By Russell Palmer, Industry Solutions Principal at BPM/CRM specialist Pegasystems.

A report last year on the IT priorities of European communications service providers by Oracle and PricewaterhouseCoopers made for interesting reading.

One of the headline assertions in the report – entitled "Rethinking IT Strategy … Can It Enable a Step Change in CSP Performance?" – was that that there would be a mass migration by telecom CIOs to commercial off-the-shelf (COTS) applications during the following 12 months because they reduce costs and simplify operations.

By Stephen Sale, Analysys Mason principal analyst.

Following regulatory clearance, France-based Groupe Iliad launched its Free Mobile service on Tuesday.

Iliad first acquired spectrum in January 2010 and has since been building out a 3G network to over 5,000 sites.

France’s regulator ARCEP audited its network in December 2011, confirming that it exceeded the minimum 25 percent population coverage stipulated in its license before it could offer the service commercially.

By Rob van den Dam,
 global telecommunications industry leader 
at the IBM Institute for Business Value.

Despite investments in loyalty and customer satisfaction programmes, the telecoms industry has not achieved its customer-related goals.

Even though they had measured high customer satisfaction (CSAT) scores, many communications service provider (CSPs) indicated they were shocked in the 1990s when they lost market share as new entrants came along. And as their market share shrank, there was no correlation between CSAT and loyalty, repurchase patterns or willingness to promote to others.

By Infonetics Research’s Stéphane Téral.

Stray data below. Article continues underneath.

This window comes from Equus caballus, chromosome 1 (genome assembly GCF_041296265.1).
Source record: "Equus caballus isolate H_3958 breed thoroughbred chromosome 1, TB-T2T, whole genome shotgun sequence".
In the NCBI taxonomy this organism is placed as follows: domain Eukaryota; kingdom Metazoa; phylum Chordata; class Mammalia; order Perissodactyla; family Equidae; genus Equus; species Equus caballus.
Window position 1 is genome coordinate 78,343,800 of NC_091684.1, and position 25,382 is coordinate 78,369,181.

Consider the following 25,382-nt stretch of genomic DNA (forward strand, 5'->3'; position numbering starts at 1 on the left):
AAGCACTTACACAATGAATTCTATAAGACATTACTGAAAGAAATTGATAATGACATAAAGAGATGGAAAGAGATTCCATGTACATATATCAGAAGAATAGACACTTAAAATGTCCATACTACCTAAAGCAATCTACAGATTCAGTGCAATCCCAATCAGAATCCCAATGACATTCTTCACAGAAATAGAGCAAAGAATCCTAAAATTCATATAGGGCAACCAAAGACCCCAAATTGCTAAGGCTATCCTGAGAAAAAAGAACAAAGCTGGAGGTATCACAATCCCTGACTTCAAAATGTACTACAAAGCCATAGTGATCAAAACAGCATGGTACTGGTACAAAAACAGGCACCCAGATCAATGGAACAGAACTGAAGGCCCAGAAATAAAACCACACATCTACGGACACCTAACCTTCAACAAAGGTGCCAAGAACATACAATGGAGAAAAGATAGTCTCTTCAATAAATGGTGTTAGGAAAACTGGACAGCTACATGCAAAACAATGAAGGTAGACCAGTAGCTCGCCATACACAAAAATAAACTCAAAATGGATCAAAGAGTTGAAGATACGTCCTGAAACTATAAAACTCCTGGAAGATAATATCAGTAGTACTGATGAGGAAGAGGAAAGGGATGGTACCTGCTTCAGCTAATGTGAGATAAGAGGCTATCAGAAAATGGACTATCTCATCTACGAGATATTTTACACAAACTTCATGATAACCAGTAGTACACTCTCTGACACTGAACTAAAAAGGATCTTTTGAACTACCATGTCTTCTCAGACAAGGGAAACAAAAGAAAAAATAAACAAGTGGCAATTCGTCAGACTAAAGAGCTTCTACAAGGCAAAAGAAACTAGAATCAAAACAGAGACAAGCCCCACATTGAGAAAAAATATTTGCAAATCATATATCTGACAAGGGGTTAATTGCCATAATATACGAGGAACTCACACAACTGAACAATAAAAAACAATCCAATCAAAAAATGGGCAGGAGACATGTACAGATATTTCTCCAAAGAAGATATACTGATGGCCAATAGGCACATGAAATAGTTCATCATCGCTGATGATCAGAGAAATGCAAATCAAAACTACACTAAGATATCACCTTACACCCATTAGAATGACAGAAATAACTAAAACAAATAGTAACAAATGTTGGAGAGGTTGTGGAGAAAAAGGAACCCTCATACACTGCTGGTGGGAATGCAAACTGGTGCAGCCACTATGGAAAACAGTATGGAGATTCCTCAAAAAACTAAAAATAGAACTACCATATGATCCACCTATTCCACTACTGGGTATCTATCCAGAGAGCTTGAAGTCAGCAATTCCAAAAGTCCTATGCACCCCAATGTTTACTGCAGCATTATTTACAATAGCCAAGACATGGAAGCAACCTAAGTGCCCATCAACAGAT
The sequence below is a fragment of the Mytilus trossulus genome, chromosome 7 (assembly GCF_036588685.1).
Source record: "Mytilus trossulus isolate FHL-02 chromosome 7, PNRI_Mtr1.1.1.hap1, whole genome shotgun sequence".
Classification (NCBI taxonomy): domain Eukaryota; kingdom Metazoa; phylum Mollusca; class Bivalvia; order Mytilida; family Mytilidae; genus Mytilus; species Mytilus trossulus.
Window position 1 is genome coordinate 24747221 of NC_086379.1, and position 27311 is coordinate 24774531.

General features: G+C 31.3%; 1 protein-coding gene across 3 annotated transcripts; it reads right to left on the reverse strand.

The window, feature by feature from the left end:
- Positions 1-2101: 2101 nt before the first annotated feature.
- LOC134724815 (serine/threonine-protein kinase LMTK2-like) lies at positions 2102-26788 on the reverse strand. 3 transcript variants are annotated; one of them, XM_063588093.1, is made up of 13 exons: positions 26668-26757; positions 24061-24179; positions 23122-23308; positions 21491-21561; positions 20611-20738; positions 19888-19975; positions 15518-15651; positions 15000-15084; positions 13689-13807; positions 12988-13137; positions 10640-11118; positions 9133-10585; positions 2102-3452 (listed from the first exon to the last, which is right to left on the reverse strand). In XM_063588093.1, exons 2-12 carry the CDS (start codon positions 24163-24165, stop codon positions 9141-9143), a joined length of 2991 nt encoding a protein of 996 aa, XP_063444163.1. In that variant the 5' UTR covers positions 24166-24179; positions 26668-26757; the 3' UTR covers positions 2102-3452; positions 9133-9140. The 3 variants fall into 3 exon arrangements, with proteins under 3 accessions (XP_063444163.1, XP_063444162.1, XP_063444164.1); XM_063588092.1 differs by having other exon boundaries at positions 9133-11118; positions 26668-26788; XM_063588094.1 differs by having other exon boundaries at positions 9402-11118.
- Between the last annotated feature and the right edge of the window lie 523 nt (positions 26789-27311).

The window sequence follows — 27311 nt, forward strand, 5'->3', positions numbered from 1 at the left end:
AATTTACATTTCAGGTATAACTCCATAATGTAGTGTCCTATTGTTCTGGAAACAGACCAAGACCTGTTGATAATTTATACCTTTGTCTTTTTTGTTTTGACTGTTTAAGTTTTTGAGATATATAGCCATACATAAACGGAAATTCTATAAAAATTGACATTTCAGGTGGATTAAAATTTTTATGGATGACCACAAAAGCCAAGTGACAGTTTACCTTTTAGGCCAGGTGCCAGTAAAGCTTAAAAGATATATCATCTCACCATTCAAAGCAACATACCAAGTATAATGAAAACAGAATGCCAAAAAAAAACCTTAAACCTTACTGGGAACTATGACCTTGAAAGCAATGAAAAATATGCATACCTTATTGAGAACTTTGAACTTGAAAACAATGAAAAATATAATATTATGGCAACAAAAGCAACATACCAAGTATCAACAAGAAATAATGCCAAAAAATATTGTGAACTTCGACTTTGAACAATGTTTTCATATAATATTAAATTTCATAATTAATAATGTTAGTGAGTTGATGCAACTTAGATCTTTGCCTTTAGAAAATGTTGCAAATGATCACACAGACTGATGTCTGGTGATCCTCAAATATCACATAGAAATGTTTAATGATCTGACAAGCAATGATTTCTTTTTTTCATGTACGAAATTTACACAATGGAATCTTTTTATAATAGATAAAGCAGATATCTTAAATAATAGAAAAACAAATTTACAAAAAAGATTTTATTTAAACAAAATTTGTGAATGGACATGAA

Here is some good news to weather the current deluge of gloomy headlines about Europe, the EU and the euro.

I know saying that this mess is having a minimal impact on telecoms sounds bullish, but looking at financial data and facts, the reality really does not look that bad.

By Neil Cook, head of technology services at Cloudmark

The Rich Communications Suite (RCS) boasts services that will potentially transform the way users communicate with friends and family. If deployed correctly, they could open new revenue streams to operators.

However, in order to take advantage of the potential of RCS, operators will need to be aware of the security implications and adjust their infrastructure accordingly.

By Michal Harris, Head of Amdocs Market Insight & Strategy Group

Service providers live in a highly competitive reality with saturated markets and an industry that’s moved from high growth rates to experiencing revenue growth erosion. At the same time, they have been required to make large-scale investments in their networks, IT services and customer care.

For their part, consumers are enjoying a wealth of choice and experiences at attractive prices. But despite spending more on communications and media services, customers often still receive poor service from their provider.

By Ciena's Mervyn Kelly

According to the UK National Gamer’s Survey 2011, the nation’s estimated active gamer population stands at more than 31 million, with a combined total of 43 million hours being spent on games each and every day.

With the large majority of gamers now having open access to online game play, the demands being placed on the underlying network infrastructure are becoming increasingly significant.

By Sham Careem, co-founder and CCO of mobile portal solutions company Momac

Operators see app stores primarily as one of three distant, nice-to-have but non-essential assets: simple self-care channels, WiFi hotspot finders or TV services. Instead, they should be looking at them as a powerful conduit through which to deliver a personalised and sticky customer relationship management tool.

By Kieran Kilmartin, EMEA marketing director at Pitney Bowes Business Insight

The telecommunications industry is well-versed in offering customers highly differentiated product packages in a saturated and fiercely competitive market. Yet very few currently possess the single view of the customer that is necessary to ensure investment into individual users is kept at appropriate levels.



European Communications is now
Mobile Europe and European Communications


From June 2018, European Communications magazine 
has merged with its sister title Mobile Europe, into 
Mobile Europe and European Communications.

No more new content is being published on this site - 

for the latest news and features, please go to:



Other Categories in Features